Newer Antipsychotics No Better Than
Older Drug in Treating Child and Adolescent Schizophrenia
Two newer atypical antipsychotic medications were no more effective
than an older conventional antipsychotic in treating child and
adolescent schizophrenia [http://www.nimh.nih.gov/health/topics/schizophrenia/index.shtml]
and may lead to more metabolic side effects, according to a new
study funded by the National Institutes of Health’s National Institute
of Mental Health (NIMH). The study was published online September
15, 2008, in the American Journal of Psychiatry.
"Schizophrenia and schizophrenia-related disorders are rare
in childhood. But when they do occur, those afflicted generally
have more severe symptoms and a worse prognosis than those who
develop the disorder in adulthood," said NIMH Director Thomas
R. Insel, M.D. "The newer atypical antipsychotics are often
used to treat these children, but until now, it has been unclear
how effective and safe they really are in children. The side effects
of the newer medications should be factored into making treatment
The six-year, multisite Treatment of Early Onset Schizophrenia
Study (TEOSS) included 116 youth between 8 and 19 years old, diagnosed
with early onset schizophrenia spectrum disorder (EOSS). The TEOSS
team randomly assigned the children to eight weeks of either olanzapine
(Zyprexa) or risperidone (Risperdal) — both new generation
atypical antipsychotics — or to the older conventional antipsychotic
molindone (Moban) plus benztropine, a medication often used to
reduce side effects like uncontrolled shaking or tremor that can
be associated with molindone. The children were monitored throughout
the study by an NIMH oversight board to ensure their safety.
Response rates after eight weeks of treatment were comparable
among the three medications — 50 percent of the children
taking molindone improved, 46 percent taking risperidone improved,
and 34 percent taking olanzapine improved. Children taking olanzapine
or risperidone improved within the first two weeks, while the children
on molindone improved within three weeks.
The treatment groups did differ in side effects. The children
taking olanzapine gained about 13 pounds (6 kilograms) during the
trial on average, while children taking risperidone gained about
8 pounds (3.6 kilograms), and those taking molindone did not gain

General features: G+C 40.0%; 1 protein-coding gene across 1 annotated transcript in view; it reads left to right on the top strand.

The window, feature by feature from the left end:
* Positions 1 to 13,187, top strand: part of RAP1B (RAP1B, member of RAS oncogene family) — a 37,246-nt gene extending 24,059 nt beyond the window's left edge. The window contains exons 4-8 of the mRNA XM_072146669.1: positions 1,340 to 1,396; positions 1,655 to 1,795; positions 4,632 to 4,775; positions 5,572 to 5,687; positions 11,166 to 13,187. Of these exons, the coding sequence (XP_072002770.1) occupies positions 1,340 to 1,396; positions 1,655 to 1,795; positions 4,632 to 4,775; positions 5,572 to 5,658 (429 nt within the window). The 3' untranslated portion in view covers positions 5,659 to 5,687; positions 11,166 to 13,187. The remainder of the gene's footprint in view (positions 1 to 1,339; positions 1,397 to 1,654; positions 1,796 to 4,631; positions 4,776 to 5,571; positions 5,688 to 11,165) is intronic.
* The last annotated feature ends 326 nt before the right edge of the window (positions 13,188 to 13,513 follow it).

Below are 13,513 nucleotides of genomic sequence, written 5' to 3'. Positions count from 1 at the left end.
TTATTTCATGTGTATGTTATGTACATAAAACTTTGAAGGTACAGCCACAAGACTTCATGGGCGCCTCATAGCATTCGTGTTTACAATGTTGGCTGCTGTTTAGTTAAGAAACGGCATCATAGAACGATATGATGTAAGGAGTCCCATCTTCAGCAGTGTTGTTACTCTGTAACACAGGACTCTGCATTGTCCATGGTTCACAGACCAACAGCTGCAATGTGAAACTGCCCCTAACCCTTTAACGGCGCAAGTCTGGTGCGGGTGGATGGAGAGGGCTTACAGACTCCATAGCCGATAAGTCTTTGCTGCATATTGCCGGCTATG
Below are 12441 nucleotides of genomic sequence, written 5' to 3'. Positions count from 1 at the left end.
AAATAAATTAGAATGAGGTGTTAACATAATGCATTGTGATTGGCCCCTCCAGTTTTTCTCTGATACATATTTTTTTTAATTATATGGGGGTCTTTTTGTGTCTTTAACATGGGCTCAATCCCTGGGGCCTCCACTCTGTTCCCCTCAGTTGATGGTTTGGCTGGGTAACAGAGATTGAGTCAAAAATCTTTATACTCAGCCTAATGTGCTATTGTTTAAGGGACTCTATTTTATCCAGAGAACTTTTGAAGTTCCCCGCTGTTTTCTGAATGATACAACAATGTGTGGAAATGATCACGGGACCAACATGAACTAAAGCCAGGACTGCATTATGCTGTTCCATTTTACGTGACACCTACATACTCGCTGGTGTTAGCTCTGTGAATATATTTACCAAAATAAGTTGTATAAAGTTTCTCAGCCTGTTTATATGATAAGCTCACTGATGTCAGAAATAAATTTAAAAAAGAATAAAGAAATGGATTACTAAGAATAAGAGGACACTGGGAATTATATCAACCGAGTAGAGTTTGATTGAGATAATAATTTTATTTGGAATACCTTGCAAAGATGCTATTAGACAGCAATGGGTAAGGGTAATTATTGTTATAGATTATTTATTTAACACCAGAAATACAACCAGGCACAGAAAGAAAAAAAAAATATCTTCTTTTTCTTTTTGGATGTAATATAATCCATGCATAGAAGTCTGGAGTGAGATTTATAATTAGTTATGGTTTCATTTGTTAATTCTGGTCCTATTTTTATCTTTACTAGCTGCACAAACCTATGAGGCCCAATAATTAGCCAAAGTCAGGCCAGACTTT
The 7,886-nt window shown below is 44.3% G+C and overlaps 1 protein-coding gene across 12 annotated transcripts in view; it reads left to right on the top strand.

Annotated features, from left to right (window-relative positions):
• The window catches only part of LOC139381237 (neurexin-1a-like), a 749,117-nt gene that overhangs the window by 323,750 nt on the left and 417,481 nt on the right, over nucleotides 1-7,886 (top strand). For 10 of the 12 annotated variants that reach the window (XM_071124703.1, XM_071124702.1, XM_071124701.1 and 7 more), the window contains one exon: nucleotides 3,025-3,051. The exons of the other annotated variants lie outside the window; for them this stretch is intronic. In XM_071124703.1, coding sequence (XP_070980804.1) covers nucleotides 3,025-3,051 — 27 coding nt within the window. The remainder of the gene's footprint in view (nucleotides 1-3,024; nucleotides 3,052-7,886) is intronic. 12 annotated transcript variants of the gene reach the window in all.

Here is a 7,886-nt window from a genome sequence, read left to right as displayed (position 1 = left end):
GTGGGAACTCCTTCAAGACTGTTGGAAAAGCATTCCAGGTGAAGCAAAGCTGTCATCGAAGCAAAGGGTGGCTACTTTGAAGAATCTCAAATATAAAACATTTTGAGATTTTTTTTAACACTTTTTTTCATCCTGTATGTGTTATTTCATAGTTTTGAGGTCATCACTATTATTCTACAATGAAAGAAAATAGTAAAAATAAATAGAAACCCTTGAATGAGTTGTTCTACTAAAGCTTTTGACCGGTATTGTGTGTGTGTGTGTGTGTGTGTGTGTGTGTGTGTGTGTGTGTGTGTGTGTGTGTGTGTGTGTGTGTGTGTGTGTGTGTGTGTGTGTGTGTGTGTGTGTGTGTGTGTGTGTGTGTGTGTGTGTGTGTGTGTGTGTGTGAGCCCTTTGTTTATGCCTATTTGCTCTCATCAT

weight. The olanzapine group also showed increases in cholesterol
levels and other metabolic disruptions that may have become dangerous.
The outcome prompted the safety review board to end the olanzapine
arm of the study in 2006.
"Atypical antipsychotics are commonly used to treat kids
with EOSS, but these results question the wisdom of that approach,"said
lead author Linmarie Sikich, M.D., of the University of North Carolina
at Chapel Hill. "They also remind us that we need to develop
safer, more effective medications to treat these children, given
the limited effectiveness of both the atypical and the conventional
Study coauthor Jeffery Lieberman, M.D., of Columbia University
Medical Center, noted that TEOSS is the first documented evidence
of how newer antipsychotics compare to older ones when treating
children and adolescents with schizophrenia. "Doctors need
to educate families about the potentially serious side effects
these drugs can have so that strategies can be put into place to
address them," he reiterated. The TEOSS results are similar
to those found in the NIMH-funded Clinical Antipsychotic Trials
of Intervention Effectiveness (CATIE) [ http://www.nimh.nih.gov/health/trials/practical/catie/index.shtml],
for which Lieberman was the principal investigator. CATIE found
that the newer antipsychotics were no more effective than an older
antipsychotic in treating adults with schizophrenia.
TEOSS was conducted at the University of North Carolina at Chapel
Hill, Harvard University, Seattle Children’s Hospital, and Case
Western Reserve University.
The National Institute of Mental Health (NIMH) mission is to reduce
the burden of mental and behavioral disorders through research
on mind, brain, and behavior. More information is available at
the NIMH website, http://www.nimh.nih.gov.
The National Institutes of Health (NIH) — The Nation's
Medical Research Agency — includes 27 Institutes and Centers
and is a component of the U.S. Department of Health and Human Services.
It is the primary federal agency for conducting and supporting basic,
clinical and translational medical research, and it investigates
the causes, treatments, and cures for both common and rare diseases.
For more information about NIH and its programs, visit www.nih.gov.
Reference: Sikich L, Frazier JA, McClellan J, Findling
RL, Vitiello B, Ritz L, Ambler D, Puglia M, Maloney AE, Hunt-Harrison
T, Jackson JA, De Jong S, Slifka K, Noyes N, Michael E, Hlastala
S, Pierson L, McNamara NK, Delporto-Bedoya D, Anderson R, Hamer RM,
Lieberman JA. Comparative efficacy of antipsychotics in early onset
schizophrenia. American Journal of Psychiatry. Online ahead
of print Sept 15, 2008